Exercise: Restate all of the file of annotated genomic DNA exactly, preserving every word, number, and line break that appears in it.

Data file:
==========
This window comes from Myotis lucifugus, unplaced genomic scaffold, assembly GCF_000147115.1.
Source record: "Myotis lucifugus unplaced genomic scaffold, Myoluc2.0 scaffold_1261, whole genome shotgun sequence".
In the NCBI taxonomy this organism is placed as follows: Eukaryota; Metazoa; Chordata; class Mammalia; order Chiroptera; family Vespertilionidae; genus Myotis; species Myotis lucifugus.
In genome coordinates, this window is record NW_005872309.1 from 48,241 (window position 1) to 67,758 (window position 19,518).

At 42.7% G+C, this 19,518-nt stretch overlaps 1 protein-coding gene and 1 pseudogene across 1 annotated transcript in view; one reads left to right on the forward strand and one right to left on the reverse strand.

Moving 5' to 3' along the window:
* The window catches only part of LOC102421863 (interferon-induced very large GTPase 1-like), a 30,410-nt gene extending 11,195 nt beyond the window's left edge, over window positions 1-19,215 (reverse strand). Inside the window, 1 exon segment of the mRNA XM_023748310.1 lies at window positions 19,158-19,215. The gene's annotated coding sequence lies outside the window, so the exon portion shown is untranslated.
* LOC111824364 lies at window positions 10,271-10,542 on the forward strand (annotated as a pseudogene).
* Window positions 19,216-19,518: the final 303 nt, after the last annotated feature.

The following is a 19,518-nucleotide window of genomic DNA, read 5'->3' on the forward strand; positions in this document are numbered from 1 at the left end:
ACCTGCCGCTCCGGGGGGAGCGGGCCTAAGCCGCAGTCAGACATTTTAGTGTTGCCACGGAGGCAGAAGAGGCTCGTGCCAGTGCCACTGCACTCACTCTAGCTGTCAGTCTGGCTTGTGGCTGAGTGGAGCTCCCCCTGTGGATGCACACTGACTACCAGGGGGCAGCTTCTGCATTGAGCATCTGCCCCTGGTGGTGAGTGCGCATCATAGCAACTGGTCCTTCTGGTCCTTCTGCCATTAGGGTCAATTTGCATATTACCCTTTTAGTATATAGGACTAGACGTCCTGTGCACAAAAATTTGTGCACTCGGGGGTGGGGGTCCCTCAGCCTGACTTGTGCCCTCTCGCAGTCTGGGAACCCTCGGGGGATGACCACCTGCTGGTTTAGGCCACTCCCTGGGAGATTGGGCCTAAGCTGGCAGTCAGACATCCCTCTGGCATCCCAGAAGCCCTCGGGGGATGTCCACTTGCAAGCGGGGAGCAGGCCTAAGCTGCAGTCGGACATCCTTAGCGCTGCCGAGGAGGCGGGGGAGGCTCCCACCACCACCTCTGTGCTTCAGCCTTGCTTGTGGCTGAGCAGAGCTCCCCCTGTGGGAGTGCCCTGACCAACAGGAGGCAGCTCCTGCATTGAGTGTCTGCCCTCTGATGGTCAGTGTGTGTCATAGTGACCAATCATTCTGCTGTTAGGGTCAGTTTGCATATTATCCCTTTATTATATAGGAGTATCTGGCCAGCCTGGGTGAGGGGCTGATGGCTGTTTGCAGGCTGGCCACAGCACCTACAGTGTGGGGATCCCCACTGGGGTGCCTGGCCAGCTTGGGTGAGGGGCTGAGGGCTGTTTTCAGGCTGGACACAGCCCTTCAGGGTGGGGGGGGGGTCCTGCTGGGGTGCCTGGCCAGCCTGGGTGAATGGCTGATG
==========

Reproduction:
This window comes from Myotis lucifugus, unplaced genomic scaffold, assembly GCF_000147115.1.
Source record: "Myotis lucifugus unplaced genomic scaffold, Myoluc2.0 scaffold_1261, whole genome shotgun sequence".
In the NCBI taxonomy this organism is placed as follows: Eukaryota; Metazoa; Chordata; class Mammalia; order Chiroptera; family Vespertilionidae; genus Myotis; species Myotis lucifugus.
In genome coordinates, this window is record NW_005872309.1 from 48,241 (window position 1) to 67,758 (window position 19,518).

At 42.7% G+C, this 19,518-nt stretch overlaps 1 protein-coding gene and 1 pseudogene across 1 annotated transcript in view; one reads left to right on the forward strand and one right to left on the reverse strand.

Moving 5' to 3' along the window:
* The window catches only part of LOC102421863 (interferon-induced very large GTPase 1-like), a 30,410-nt gene extending 11,195 nt beyond the window's left edge, over window positions 1-19,215 (reverse strand). Inside the window, 1 exon segment of the mRNA XM_023748310.1 lies at window positions 19,158-19,215. The gene's annotated coding sequence lies outside the window, so the exon portion shown is untranslated.
* LOC111824364 lies at window positions 10,271-10,542 on the forward strand (annotated as a pseudogene).
* Window positions 19,216-19,518: the final 303 nt, after the last annotated feature.

The following is a 19,518-nucleotide window of genomic DNA, read 5'->3' on the forward strand; positions in this document are numbered from 1 at the left end:
ACCTGCCGCTCCGGGGGGAGCGGGCCTAAGCCGCAGTCAGACATTTTAGTGTTGCCACGGAGGCAGAAGAGGCTCGTGCCAGTGCCACTGCACTCACTCTAGCTGTCAGTCTGGCTTGTGGCTGAGTGGAGCTCCCCCTGTGGATGCACACTGACTACCAGGGGGCAGCTTCTGCATTGAGCATCTGCCCCTGGTGGTGAGTGCGCATCATAGCAACTGGTCCTTCTGGTCCTTCTGCCATTAGGGTCAATTTGCATATTACCCTTTTAGTATATAGGACTAGACGTCCTGTGCACAAAAATTTGTGCACTCGGGGGTGGGGGTCCCTCAGCCTGACTTGTGCCCTCTCGCAGTCTGGGAACCCTCGGGGGATGACCACCTGCTGGTTTAGGCCACTCCCTGGGAGATTGGGCCTAAGCTGGCAGTCAGACATCCCTCTGGCATCCCAGAAGCCCTCGGGGGATGTCCACTTGCAAGCGGGGAGCAGGCCTAAGCTGCAGTCGGACATCCTTAGCGCTGCCGAGGAGGCGGGGGAGGCTCCCACCACCACCTCTGTGCTTCAGCCTTGCTTGTGGCTGAGCAGAGCTCCCCCTGTGGGAGTGCCCTGACCAACAGGAGGCAGCTCCTGCATTGAGTGTCTGCCCTCTGATGGTCAGTGTGTGTCATAGTGACCAATCATTCTGCTGTTAGGGTCAGTTTGCATATTATCCCTTTATTATATAGGAGTATCTGGCCAGCCTGGGTGAGGGGCTGATGGCTGTTTGCAGGCTGGCCACAGCACCTACAGTGTGGGGATCCCCACTGGGGTGCCTGGCCAGCTTGGGTGAGGGGCTGAGGGCTGTTTTCAGGCTGGACACAGCCCTTCAGGGTGGGGGGGGGGTCCTGCTGGGGTGCCTGGCCAGCCTGGGTGAATGGCTGATG